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How Screen Time Can Slow Your Child’s Development
by Cleveland Clinic
Many parents have, at one time or another, given their child a device or screen to entertain or occupy them. That’s okay once in a while, but some estimates suggest kids are racking up five to seven hours of screen time each day. That’s concerning, says psychiatrist Joseph Austerman, DO. Young minds need human social interaction and too much screen time can slow a child’s development on many levels.

4 Reasons to Promote Math Success through Games
by Shannon Duncan. Mind Research Institute
Why do educators try to use games for learning, especially with math content? Is it just to make learning fun? This is an important question; we see the difference in achievement when students are engaged and participating. So making learning fun is a big part of our goal..

How Games Can Help Kids Get Better at Math?
by Andrew M.I. Lee, JD. Understood.org
A fun math game typically has set rules, goals, and competition—either against other players or an individual score. Clear rules and goals are important, because they let kids know exactly what to do. Competition matters because it gives kids a challenge.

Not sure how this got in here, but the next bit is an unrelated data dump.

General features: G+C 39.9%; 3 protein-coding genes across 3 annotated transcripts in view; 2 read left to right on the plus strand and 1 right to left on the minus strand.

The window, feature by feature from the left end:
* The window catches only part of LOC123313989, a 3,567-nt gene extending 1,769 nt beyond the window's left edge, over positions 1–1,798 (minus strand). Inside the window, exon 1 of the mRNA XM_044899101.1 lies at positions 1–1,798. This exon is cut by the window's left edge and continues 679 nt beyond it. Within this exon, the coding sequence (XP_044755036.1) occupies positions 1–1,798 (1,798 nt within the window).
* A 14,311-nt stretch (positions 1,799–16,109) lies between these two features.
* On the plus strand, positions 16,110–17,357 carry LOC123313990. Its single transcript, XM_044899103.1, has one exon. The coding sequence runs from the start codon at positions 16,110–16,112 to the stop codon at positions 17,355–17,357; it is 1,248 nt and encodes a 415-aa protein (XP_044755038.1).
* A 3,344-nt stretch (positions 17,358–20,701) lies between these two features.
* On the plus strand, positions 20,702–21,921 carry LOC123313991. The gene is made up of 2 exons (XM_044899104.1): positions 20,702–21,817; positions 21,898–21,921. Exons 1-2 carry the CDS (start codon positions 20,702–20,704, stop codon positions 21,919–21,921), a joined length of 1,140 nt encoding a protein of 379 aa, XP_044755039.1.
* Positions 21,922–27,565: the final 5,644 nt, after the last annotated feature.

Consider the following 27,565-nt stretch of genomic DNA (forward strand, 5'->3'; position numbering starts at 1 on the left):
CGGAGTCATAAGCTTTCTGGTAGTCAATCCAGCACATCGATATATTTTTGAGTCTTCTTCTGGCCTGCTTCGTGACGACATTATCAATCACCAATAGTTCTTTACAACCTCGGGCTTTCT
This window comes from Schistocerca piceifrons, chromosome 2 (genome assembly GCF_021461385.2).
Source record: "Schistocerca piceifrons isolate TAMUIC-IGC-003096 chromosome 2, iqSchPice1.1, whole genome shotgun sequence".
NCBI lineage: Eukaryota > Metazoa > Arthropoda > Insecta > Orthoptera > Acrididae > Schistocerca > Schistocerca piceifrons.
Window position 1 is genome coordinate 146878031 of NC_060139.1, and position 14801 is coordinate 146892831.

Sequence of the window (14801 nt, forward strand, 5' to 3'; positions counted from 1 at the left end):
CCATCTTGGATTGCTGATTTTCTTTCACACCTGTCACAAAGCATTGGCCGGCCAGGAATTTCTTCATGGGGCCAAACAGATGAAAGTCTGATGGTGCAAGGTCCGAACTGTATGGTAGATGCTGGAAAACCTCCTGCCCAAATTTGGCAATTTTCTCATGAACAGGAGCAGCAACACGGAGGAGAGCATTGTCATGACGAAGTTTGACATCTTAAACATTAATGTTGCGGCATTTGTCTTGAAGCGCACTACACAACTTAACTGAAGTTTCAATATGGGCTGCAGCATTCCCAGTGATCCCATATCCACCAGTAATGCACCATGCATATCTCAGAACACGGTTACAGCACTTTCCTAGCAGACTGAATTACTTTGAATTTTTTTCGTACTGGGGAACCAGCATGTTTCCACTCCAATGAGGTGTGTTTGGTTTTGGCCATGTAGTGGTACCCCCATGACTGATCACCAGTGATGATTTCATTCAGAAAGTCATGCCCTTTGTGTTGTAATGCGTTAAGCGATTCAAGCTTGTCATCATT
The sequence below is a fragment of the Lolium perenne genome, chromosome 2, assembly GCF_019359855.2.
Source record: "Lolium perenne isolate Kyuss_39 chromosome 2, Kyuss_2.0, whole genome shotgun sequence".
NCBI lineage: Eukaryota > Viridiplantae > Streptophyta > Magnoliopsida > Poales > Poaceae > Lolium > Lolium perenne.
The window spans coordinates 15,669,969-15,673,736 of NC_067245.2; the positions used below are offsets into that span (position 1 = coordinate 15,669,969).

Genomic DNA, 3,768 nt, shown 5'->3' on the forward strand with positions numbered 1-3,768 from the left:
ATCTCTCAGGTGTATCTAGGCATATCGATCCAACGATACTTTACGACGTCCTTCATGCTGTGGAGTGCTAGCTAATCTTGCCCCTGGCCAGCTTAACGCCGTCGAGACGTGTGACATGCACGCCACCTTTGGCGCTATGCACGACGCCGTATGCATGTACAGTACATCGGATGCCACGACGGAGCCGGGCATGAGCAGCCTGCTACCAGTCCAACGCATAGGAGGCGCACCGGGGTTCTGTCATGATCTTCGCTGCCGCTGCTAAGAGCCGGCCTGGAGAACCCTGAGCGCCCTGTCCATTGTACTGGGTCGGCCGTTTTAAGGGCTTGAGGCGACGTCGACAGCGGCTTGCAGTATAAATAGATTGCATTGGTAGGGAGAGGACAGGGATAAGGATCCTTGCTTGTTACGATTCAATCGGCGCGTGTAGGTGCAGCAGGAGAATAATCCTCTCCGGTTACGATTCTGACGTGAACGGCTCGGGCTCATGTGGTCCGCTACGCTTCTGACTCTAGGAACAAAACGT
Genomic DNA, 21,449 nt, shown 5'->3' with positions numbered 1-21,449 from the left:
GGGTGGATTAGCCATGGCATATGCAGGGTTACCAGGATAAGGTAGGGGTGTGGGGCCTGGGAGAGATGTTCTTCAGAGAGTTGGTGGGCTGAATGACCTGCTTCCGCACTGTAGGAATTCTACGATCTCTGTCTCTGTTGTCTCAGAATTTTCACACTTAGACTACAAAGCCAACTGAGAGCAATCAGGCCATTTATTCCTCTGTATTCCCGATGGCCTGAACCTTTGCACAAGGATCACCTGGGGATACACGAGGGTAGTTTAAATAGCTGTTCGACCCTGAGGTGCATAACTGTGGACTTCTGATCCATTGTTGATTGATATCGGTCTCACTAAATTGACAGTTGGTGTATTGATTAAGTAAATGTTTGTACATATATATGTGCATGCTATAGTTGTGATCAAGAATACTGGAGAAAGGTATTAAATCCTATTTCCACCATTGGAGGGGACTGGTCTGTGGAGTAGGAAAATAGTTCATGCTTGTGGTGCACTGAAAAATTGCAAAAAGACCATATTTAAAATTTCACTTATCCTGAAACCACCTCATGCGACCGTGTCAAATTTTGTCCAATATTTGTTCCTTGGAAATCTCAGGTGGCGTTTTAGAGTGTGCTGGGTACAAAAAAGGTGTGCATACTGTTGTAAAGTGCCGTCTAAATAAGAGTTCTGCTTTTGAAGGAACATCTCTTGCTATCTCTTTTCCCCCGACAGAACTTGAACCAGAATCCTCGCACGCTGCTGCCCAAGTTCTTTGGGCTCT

Why Play Maths Games?
by Kitty Rutherford. National Council of Teachers of Mathematics
Games give students opportunities to explore fundamental number concepts, such as the counting sequence, one-to-one correspondence, and computation strategies.

“Students most effectively learn “maths facts” working on problems that they enjoy, rather than through exercises and drills they fear”
Stanford Professor Jo Boaler, 2015 

“Researchers at University of Chicago stated that an important context for figuring out problems through reasoning is puzzle play”
Science Daily February 2012

GAMES: A Rationale for their Use in the Teaching of Mathematics in School
by Paul Ernest, School of Education, University of Exeter
When groups of children play mathematical games they need to talk over moves and discuss the correctness of answers and different strategies. Thus, mathematical games encourage discussion;

Learning Mathematics Through Games Series
Jenni Way, Published February 2011. NRICH Website of The University of Cambridge
We all know that children enjoy playing games. Experience tells us that games can be very productive learning activities.

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